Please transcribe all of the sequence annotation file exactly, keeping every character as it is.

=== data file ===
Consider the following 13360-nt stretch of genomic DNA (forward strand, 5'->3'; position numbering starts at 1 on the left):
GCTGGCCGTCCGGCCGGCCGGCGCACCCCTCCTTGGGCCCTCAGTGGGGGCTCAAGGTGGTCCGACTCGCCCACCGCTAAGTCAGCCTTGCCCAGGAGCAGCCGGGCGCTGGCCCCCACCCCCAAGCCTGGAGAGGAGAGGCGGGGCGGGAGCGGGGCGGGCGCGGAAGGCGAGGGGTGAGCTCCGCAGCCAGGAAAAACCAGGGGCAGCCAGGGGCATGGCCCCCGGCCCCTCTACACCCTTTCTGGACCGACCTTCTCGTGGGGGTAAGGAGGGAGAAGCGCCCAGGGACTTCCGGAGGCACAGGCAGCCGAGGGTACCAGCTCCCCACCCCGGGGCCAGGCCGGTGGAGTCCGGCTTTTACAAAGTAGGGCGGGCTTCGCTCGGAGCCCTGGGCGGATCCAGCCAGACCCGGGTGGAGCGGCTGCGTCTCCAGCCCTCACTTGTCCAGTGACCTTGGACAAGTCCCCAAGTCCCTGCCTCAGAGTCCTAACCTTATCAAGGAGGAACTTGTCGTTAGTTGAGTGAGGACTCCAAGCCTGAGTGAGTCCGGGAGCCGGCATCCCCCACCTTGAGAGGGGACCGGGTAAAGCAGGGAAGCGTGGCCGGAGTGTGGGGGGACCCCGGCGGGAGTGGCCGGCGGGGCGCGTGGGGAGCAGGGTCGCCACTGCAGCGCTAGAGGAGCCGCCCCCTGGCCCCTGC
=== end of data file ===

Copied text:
Consider the following 13360-nt stretch of genomic DNA (forward strand, 5'->3'; position numbering starts at 1 on the left):
GCTGGCCGTCCGGCCGGCCGGCGCACCCCTCCTTGGGCCCTCAGTGGGGGCTCAAGGTGGTCCGACTCGCCCACCGCTAAGTCAGCCTTGCCCAGGAGCAGCCGGGCGCTGGCCCCCACCCCCAAGCCTGGAGAGGAGAGGCGGGGCGGGAGCGGGGCGGGCGCGGAAGGCGAGGGGTGAGCTCCGCAGCCAGGAAAAACCAGGGGCAGCCAGGGGCATGGCCCCCGGCCCCTCTACACCCTTTCTGGACCGACCTTCTCGTGGGGGTAAGGAGGGAGAAGCGCCCAGGGACTTCCGGAGGCACAGGCAGCCGAGGGTACCAGCTCCCCACCCCGGGGCCAGGCCGGTGGAGTCCGGCTTTTACAAAGTAGGGCGGGCTTCGCTCGGAGCCCTGGGCGGATCCAGCCAGACCCGGGTGGAGCGGCTGCGTCTCCAGCCCTCACTTGTCCAGTGACCTTGGACAAGTCCCCAAGTCCCTGCCTCAGAGTCCTAACCTTATCAAGGAGGAACTTGTCGTTAGTTGAGTGAGGACTCCAAGCCTGAGTGAGTCCGGGAGCCGGCATCCCCCACCTTGAGAGGGGACCGGGTAAAGCAGGGAAGCGTGGCCGGAGTGTGGGGGGACCCCGGCGGGAGTGGCCGGCGGGGCGCGTGGGGAGCAGGGTCGCCACTGCAGCGCTAGAGGAGCCGCCCCCTGGCCCCTGC